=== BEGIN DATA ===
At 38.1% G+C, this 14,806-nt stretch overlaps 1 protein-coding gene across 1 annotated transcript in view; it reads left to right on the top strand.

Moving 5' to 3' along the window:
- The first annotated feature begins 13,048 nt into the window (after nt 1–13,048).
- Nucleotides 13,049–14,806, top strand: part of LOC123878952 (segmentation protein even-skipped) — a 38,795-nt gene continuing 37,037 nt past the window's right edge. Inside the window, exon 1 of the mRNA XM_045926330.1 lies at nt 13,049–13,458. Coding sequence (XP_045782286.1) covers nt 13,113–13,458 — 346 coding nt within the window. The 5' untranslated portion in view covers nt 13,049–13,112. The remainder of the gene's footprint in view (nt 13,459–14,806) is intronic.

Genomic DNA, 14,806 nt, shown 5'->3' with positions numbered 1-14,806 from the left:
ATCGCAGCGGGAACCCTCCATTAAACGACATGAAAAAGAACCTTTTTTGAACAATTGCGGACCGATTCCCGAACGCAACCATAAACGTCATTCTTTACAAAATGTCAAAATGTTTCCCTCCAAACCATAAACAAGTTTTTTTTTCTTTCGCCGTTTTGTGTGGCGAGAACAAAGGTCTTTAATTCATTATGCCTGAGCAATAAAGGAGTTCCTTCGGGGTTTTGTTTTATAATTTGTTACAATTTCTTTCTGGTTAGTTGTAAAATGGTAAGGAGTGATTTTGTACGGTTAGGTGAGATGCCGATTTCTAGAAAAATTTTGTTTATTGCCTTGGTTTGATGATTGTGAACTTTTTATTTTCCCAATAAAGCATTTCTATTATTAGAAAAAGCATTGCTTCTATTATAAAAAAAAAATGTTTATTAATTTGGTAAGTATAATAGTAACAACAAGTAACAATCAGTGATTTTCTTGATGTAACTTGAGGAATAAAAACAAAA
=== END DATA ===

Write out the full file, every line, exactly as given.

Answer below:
At 38.1% G+C, this 14,806-nt stretch overlaps 1 protein-coding gene across 1 annotated transcript in view; it reads left to right on the top strand.

Moving 5' to 3' along the window:
- The first annotated feature begins 13,048 nt into the window (after nt 1–13,048).
- Nucleotides 13,049–14,806, top strand: part of LOC123878952 (segmentation protein even-skipped) — a 38,795-nt gene continuing 37,037 nt past the window's right edge. Inside the window, exon 1 of the mRNA XM_045926330.1 lies at nt 13,049–13,458. Coding sequence (XP_045782286.1) covers nt 13,113–13,458 — 346 coding nt within the window. The 5' untranslated portion in view covers nt 13,049–13,112. The remainder of the gene's footprint in view (nt 13,459–14,806) is intronic.

Genomic DNA, 14,806 nt, shown 5'->3' with positions numbered 1-14,806 from the left:
ATCGCAGCGGGAACCCTCCATTAAACGACATGAAAAAGAACCTTTTTTGAACAATTGCGGACCGATTCCCGAACGCAACCATAAACGTCATTCTTTACAAAATGTCAAAATGTTTCCCTCCAAACCATAAACAAGTTTTTTTTTCTTTCGCCGTTTTGTGTGGCGAGAACAAAGGTCTTTAATTCATTATGCCTGAGCAATAAAGGAGTTCCTTCGGGGTTTTGTTTTATAATTTGTTACAATTTCTTTCTGGTTAGTTGTAAAATGGTAAGGAGTGATTTTGTACGGTTAGGTGAGATGCCGATTTCTAGAAAAATTTTGTTTATTGCCTTGGTTTGATGATTGTGAACTTTTTATTTTCCCAATAAAGCATTTCTATTATTAGAAAAAGCATTGCTTCTATTATAAAAAAAAAATGTTTATTAATTTGGTAAGTATAATAGTAACAACAAGTAACAATCAGTGATTTTCTTGATGTAACTTGAGGAATAAAAACAAAA